Marcel Krueger on Berlin’s remarkably brave anti-Nazi resistance group…
In Rainer Werner Fassbinder’s 1980 movie Lili Marleen, the director has a cameo: during a cloak and dagger scene in which the main protagonist Willie Bunterberg is recruited for the Germany resistance set in a limousine parked in a deserted car park, he plays a man in black hat and coat sitting silently and brooding on the backseat. When Hanna Schygulla, who plays Willie, turns around and asks him who he is, he responds: “Günter Weisenborn.”
Günther Weisenborn was born in the west German city of Velbert in 1902, grew up in nearby Opladen and started working as a freelancer for his local newspaper after school. After completing his German and medical studies in Cologne and Bonn, Günther proved himself a gifted writer and playwright and worked as an actor across Germany; in 1928, he moved to the capital. After starting work as a dramaturge at the Volksbühne, his anti-war play U-Boot S4 premiered there in October 1928. He immersed himself in the city’s artistic circles, working with Bertolt Brecht, Heinrich George (who played the lead in U-Boot) and Valeska Gert, while sampling the bohemian delights of the bars and clubs at night. His novel, Barbarians, was thrown onto the Nazis’ literary bonfire in 1933, but Günther continued to write under pseudonyms.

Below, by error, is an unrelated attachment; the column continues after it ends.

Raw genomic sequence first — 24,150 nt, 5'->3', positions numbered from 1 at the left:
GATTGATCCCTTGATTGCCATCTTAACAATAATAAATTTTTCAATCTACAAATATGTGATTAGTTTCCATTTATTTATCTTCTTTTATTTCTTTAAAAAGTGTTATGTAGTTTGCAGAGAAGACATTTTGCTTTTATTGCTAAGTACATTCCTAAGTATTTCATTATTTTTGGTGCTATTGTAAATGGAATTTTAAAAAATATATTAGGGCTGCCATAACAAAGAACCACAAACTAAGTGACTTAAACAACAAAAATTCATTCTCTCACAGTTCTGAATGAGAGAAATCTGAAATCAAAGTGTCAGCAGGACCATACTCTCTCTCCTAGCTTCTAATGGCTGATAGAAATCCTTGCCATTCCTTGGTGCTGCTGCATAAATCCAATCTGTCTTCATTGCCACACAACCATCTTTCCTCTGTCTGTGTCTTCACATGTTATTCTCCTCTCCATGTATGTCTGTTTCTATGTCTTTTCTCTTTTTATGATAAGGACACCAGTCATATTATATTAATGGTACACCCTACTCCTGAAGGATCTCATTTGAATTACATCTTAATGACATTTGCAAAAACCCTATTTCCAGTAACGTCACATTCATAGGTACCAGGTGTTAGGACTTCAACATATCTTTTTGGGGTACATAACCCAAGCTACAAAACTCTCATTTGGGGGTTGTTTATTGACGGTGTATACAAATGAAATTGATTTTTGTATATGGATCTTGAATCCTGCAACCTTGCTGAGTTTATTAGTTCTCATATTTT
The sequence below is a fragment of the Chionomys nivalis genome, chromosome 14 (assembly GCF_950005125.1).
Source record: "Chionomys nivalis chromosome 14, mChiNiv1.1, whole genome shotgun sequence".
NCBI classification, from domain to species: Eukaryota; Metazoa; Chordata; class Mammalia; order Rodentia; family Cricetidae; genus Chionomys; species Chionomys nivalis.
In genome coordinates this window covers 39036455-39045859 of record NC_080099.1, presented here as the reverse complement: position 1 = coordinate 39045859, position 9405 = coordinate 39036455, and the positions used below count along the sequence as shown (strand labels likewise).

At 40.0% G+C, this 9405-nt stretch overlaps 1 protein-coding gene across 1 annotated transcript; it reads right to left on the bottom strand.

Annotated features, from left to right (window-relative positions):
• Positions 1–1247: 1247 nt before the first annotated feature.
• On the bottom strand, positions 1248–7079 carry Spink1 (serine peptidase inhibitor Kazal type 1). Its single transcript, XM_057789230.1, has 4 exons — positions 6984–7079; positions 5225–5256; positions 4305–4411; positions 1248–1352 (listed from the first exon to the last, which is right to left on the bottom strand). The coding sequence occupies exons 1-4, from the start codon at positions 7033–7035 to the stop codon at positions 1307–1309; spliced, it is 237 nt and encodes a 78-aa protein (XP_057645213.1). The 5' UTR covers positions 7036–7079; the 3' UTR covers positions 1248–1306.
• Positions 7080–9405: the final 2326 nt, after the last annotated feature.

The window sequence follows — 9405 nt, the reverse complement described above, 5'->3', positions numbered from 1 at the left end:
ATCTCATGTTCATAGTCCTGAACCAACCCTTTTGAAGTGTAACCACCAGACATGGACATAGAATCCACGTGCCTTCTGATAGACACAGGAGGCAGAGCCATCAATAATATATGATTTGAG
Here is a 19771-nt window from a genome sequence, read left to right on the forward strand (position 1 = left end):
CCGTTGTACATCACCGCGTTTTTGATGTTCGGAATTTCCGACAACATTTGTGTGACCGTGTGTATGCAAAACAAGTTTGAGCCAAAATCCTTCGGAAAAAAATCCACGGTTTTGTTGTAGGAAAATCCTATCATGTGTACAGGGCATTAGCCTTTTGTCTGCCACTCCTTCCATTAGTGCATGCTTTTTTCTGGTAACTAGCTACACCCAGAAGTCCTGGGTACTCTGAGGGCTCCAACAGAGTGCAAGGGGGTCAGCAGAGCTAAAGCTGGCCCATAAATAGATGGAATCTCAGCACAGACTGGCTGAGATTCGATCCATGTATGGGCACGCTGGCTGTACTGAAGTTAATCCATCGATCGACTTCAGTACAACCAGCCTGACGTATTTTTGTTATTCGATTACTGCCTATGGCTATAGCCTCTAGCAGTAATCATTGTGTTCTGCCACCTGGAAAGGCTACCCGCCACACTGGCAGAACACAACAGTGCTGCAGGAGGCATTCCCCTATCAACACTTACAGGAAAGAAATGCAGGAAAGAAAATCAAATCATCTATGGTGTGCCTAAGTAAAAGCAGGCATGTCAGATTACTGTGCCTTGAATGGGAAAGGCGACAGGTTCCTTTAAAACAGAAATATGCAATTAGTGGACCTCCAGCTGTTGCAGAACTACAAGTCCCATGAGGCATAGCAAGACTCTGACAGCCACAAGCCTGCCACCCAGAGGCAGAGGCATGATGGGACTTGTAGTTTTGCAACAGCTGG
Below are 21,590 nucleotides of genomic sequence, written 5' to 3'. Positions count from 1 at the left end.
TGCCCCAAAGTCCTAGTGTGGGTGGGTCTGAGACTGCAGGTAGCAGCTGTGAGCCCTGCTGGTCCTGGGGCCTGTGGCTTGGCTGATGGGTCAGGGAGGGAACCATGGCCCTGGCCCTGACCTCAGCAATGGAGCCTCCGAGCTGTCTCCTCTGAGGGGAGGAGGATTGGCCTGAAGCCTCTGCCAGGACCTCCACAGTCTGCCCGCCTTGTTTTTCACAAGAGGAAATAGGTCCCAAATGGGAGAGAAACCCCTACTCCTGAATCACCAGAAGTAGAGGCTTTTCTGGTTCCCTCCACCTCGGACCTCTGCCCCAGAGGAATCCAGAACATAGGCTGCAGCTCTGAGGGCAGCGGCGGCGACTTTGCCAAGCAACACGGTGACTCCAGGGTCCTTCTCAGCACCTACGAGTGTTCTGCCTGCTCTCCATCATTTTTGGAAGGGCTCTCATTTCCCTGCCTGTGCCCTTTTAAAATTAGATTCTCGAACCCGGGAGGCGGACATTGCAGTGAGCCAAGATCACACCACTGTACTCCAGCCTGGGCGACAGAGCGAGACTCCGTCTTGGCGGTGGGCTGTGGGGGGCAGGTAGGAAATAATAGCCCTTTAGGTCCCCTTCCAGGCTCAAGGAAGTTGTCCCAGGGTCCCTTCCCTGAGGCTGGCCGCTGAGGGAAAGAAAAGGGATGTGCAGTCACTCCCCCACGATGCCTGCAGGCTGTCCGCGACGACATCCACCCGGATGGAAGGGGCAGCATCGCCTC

Increasingly frustrated with the Nazi regime he emigrated first to Argentina in 1936, and then the U.S., where he tried—unsuccessfully—to make it as journalist, returning to Germany in 1937. In that same year, he met with a young Luftwaffe officer on the Ku’Damm whom he already knew through his bohemian circles. The officer was Harro Schulze-Boysen, and Günther had unwittingly been recruited for Harro’s resistance circle, comprised largely of artists, scholars and free spirits.
The group was led by Harro and his wife Libertas, with whom Günther had written a play called Die guten Feinde (The Good Enemies), and had ties to Marxist economist and jurist Arvid Harnack (whose brother, Falk, was a member of Munich resistance group White Rose) and his American-German wife Mildred, a literary scholar and philologist. Continuing their bohemian lifestyle well into the early 1940s, the group met regularly for parties, readings and performances in the Schulze-Boysen apartment on Altenburger Allee 19 in the Westend, and ventured to the Berlin lakes for sailing, swimming and picnics. It was in the Altenburger Allee apartment that Günther met teacher, actress and resistance fighter Margarete Schnabel, called “Joy”, a friend of Libertas; Günther and Joy married in 1941.
What likely appeared to the authorities as shallow hedonism hid a deeper program of resistance, especially as the group grew and recruited more likeminded people from all walks of life: artist couple Kurt and Elisabeth Schumacher, the writer Walter Küchenmeister, translator Greta Kuckhoff with her writer husband Adam Kuckhoff, the journalists John Graudenz and Gisela von Poellnitz, the doctors John Rittmeister and Elfriede Paul, the dancer Oda Schottmüller and the actress Marta Husemann with her husband Walter Husemann, were just some of the names involved. Notably, the group also included members of Jewish descent.